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Indelible initial impressions: the anchoring effect

July 25, 2012
In science, when you’re on a good thing, should you stick to it – or is that a red flag?

How to recognise this tactic

Anchoring is the human tendency to rely almost entirely on one piece of evidence or study, usually one that we encountered early, when making a decision.


Single experiments practically never settle an important scientific debate – it is the preponderance of evidence among researchers in the field (who must be able to replicate each others’ findings) that determines the currently accepted explanation for any given phenomenon.

Barry L. Beyerstein, Canadian psychologist and skeptic, 1995

Why do people use this tactic?

Anchoring is a cognitive bias – it’s something that we do to ourselves. It shows up in all sorts of places but, in science-related situations, it’s our tendency to rely on and hang on to our first source of exposure to a topic. We then try to fit all new information into the model we have developed around that source, rejecting anything that doesn’t fit. We don’t do this consciously, it’s just a normal human bias.

What’s wrong with this tactic

Anchoring prevents us from considering alternative models. It makes us less likely to abandon models that have been falsified or modify ideas that don’t fit the real-world evidence. So we end up having faulty explanations for all sorts of phenomena. The trouble is that some people don’t realise they have this bias. They continue to harangue us with arguments derived from outdated ideas (that is, they ply us with PRATT), and often succeed in persuading some that they are right.

What to do when confronted by this tactic

Learning to guard against anchoring and other biases is an important part of a scientific education. You need to consciously remain open to new evidence and, if it’s supported by the science, be prepared to revise your thinking. When someone is trying to persuade you, look out for the absence of recent evidence and a reliance on very dated studies. Of course, many scientific explanations refer to long-standing principles such as the law of conservation of energy or the particle model of matter, but these have been repeatedly verified over a long time and this is well-known. If someone continually refers to a relatively obscure idea or study, you should suspect that anchoring is at work.

Variations and related tactics

Anchoring bias is also known as the focusing effect.

Examples

  • Anti-vaccine campaigners continue to anchor on a 1998 paper by Dr. Andrew Wakefield and others. The paper reported on intestinal disorders found in autistic children and strongly suggested that these disorders had resulted from the measles-mumps-rubella (MMR) vaccine. This was not supported by other studies. After an investigation by journalist Brian Deerpublished by the British Medical Journal, and an inquiry conducted by the UK General Medical Council,  The Lancet  retracted the paper in 2010.  In the same year, Wakefield was struck off the Medical Register for serious professional misconduct.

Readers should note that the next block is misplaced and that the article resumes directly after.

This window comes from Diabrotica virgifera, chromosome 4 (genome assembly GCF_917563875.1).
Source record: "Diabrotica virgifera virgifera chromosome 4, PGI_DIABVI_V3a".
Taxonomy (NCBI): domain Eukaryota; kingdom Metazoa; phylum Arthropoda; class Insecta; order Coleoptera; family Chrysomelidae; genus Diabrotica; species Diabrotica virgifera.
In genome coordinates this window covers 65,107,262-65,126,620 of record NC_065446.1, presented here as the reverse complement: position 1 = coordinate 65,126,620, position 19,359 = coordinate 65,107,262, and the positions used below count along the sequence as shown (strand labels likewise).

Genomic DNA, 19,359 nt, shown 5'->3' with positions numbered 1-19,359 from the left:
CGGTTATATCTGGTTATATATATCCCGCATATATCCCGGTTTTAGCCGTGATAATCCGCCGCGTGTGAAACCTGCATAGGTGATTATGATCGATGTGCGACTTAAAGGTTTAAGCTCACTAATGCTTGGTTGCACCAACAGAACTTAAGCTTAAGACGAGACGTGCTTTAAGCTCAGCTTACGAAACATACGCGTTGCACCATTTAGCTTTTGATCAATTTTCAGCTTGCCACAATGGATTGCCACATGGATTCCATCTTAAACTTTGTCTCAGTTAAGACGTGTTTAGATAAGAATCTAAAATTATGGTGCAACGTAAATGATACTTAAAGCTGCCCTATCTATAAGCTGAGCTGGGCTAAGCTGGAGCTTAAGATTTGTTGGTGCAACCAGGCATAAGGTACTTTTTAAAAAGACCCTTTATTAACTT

• Anchoring is very common among deniers of anthropogenic global warming. One classic anchor focuses on the Vostok ice cores. They show that in the past, rises in atmospheric carbon dioxide concentrations have lagged behind temperature increases. The deniers use this to resist all evidence showing that increasing carbon dioxide from burning fossil fuels is at present the principal driver of global warming. The carbon dioxide – warming connection is, in fact, a self-reinforcing system, so an increase in either CO2 or temperature causes an increase in the other.
Add to the list of examples by leaving a comment.

Barry L. Beyerstein’s quote from Distinguishing Science from Pseudoscience.

This is one of ScienceOrNot’s Science red flags. See them all here.
6 Comments
  1. Toxoplasma gondii is important in sheep industries worldwide, killing lambs. A large body of serological and bioassay evidence led to the consensus view that parasite transmission is mainly through cat faeces. A series of studies challenged that, presenting PCR evidence of T gondii in lambs’ umbilical cords. That led to a new hypothesis stating that T. gondii in sheep is mainly transmitted from ewe to lamb.
    I worked on this topic myself and in my opinion, the consensus view is robust. The new hypothesis did need checking out, though. If it had been supported by accumulating evidence, advice to farmers about disease prevention would have needed to change.

    • I’m not sure what you’re getting at here, argylesock. Are you referring to the fact that Age of Autism is currently trying to use a Toxoplasma gondii study to support Andrew Wakefield’s original paper? I notice that on the same page, they try to use the arsenic-based lifeforms study to support their ideas about heavy metals and autism, despite the fact that replication has failed (here and here)

      • In fact no, I wasn’t commenting on the autism story. You seemed to have asked for examples of hypotheses changing in response to new evidence. The story about ovine Toxo includes a claim that the hypothesis needed to change, a claim which (in my opinion) doesn’t hold up.
        The story about autism and vaccines is compelling, I find, but not in a good way. As a scientist I’m firmly pro-vaccination.

Trackbacks & Pingbacks

  1. The anti-GMO bad science checklist
  2. Science Red Flags – autisticagainstantivaxxers

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